Driver Jerry Grant Was One Of A Racing Kind
By Mike Harris | Senior Writer
When word came that Jerry Grant was dead, the first thing I thought about was a moment in downtown Detroit during one of the Grand Prix weekends of the ’80s.
Grant, driving a very visible gold and black Jeep, found himself caught in a huge throng of Detroit Pistons fans moment after the team had won an NBA championship.
The celebration was wild, with gunshots, fires and looting going on all around. Grant feared for his life, but this was a guy who had dealt with tough decisions in the heat of the moment many times on the racetrack.
He quickly rolled down the windows, stuck his head out and began screaming “Yay Pistons!’’ at the top of his voice. Driving slowly but steadily through the crowd, he was high-fiving hundreds of hands and yelling so loud he began to lose his voice. But he made it back to his hotel without incident.
The next day at the track, as he told the story to me and several other friends, Grant said, “It was scary, but it was actually a great experience. There were a lot of happy people out there.’’
Jerry Grant, who was 77 when he died on Sunday, was one of them. Life’s adversities never kept him down long.
He was best known for losing the 1972 Indianapolis 500 when he was penalized for stopping in teammate Bobby Unser’s pit for a tire change late in the race. The fuel tank in his own pit was empty and Unser’s hose was momentarily attached to Grant’s car, although it was never proven that he took on any fuel.
In the end, he finished second to Mark Donohue but was penalized back to 12th for stopping in Unser’s pit.
“If I had won, I’d be famous,’’ Grant would say, grinning. “But I’m almost as famous for losing it.’’
Lost in the debate over that gaffe was the fact that Jerry Grant was one heckuva race driver. He could drive anything with two – he loved motorcycles – or four wheels, and he did. Among his other accomplishments was being the first driver to officially complete a lap over 200 mph in an Indy car, hitting 201.414 in 1972 at Ontario Motor Speedway.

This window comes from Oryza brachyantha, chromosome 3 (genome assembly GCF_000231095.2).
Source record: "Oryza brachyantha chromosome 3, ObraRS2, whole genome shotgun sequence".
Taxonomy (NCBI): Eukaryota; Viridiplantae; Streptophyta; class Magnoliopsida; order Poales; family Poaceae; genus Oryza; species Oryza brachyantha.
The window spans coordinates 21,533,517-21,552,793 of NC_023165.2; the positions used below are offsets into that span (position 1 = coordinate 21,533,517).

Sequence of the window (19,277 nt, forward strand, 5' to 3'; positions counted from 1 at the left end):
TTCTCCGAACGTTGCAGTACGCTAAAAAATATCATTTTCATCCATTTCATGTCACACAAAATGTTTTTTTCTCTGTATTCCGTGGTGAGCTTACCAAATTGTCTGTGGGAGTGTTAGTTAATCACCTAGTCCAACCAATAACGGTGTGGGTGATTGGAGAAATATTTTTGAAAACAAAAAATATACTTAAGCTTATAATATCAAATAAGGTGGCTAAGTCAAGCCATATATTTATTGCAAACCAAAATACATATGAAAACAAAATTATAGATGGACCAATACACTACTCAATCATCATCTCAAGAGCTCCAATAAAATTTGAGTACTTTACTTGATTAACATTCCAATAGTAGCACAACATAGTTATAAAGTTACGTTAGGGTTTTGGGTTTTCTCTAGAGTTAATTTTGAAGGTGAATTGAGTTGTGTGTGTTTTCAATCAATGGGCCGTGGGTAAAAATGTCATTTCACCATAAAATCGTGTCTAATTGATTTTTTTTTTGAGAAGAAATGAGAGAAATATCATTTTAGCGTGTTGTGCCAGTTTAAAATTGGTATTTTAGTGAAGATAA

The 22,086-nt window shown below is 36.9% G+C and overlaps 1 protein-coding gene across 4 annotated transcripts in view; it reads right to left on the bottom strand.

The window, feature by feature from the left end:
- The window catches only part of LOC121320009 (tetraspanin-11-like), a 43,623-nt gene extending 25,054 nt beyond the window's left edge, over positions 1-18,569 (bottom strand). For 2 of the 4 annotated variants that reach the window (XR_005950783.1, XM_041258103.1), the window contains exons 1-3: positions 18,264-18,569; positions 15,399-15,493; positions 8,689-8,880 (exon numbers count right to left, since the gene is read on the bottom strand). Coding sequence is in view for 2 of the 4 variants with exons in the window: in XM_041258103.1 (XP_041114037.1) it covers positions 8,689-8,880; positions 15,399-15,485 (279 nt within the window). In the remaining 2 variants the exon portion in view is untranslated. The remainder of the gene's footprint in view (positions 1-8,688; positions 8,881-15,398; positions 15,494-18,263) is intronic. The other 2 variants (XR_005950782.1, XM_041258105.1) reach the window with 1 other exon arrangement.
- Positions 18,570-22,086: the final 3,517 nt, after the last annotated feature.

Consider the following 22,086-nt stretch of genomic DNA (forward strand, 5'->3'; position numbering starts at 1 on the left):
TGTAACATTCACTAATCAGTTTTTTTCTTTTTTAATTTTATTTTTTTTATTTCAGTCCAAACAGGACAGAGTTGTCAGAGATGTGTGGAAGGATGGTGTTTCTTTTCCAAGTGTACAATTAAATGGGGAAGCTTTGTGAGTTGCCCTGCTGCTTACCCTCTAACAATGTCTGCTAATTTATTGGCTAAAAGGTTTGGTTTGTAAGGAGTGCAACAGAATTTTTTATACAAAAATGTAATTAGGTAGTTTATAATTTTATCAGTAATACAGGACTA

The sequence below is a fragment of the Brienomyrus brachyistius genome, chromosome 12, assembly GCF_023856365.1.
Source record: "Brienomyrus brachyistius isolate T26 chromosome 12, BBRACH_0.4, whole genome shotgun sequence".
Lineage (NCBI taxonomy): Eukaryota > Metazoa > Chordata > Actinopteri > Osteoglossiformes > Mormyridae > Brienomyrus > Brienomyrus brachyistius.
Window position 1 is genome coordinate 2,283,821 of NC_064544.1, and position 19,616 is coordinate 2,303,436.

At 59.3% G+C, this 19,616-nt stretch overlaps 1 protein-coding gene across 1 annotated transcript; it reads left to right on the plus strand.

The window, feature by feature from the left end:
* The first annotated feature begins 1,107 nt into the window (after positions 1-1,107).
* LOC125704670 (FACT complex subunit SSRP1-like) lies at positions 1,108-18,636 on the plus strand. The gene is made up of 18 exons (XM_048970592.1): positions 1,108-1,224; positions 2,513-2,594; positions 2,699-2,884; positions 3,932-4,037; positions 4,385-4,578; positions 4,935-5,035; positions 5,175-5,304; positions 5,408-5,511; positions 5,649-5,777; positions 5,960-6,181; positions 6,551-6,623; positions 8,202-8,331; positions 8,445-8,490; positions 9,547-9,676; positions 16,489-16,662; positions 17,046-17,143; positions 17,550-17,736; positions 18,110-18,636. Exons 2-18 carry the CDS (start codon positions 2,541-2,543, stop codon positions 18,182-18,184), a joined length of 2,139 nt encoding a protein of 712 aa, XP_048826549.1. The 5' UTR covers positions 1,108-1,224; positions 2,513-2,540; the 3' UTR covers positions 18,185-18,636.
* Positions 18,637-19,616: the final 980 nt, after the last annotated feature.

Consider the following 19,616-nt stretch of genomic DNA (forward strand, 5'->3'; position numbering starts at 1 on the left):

The great Dan Gurney, a fellow Californian, had Grant as his co-driver for numerous sports car races and, in 1966, the two came close to winning both the 12 Hours of Sebring and the 24 Hours of Le Mans before mechanical problems stopped them in each race.
Among his best drives, Grant finished fifth in the 1967 Daytona 500, after starting 43rd, and had three top-10 finishes at Indy, including a seventh-place in 1970.
Grant loved to tell stories and just about everybody he met instantly was his friend. Once his career ended, he turned that talent into a job, joining the Champion Spark Plug Company’s Highway Safety Program, speaking to school kids, military personnel and civic groups.
And he loved practical jokes.
One of his favorite – an oft occurring prank – was to sit on the passenger side of a friend’s car and suddenly reach over, grab the shifter and slam the car into park. As the car would skid to a stop, with the driver hyperventilating, Grant would roar with laughter. Eventually, the driver would have to laugh, too.
Of course, Grant was hated by rental car companies and, after a while, had trouble even getting a rental under his own name. But that was part of the game for the big guy.
Neither one of us was going to the racetrack much in the last couple of years, so we haven’t seen each other in some time. But the memories of great times together and of his humor and friendship will not fade with his passing.
Rest in peace Jerry. You were one of a kind.
– Mike Harris can be reached at firstname.lastname@example.orgOne Comment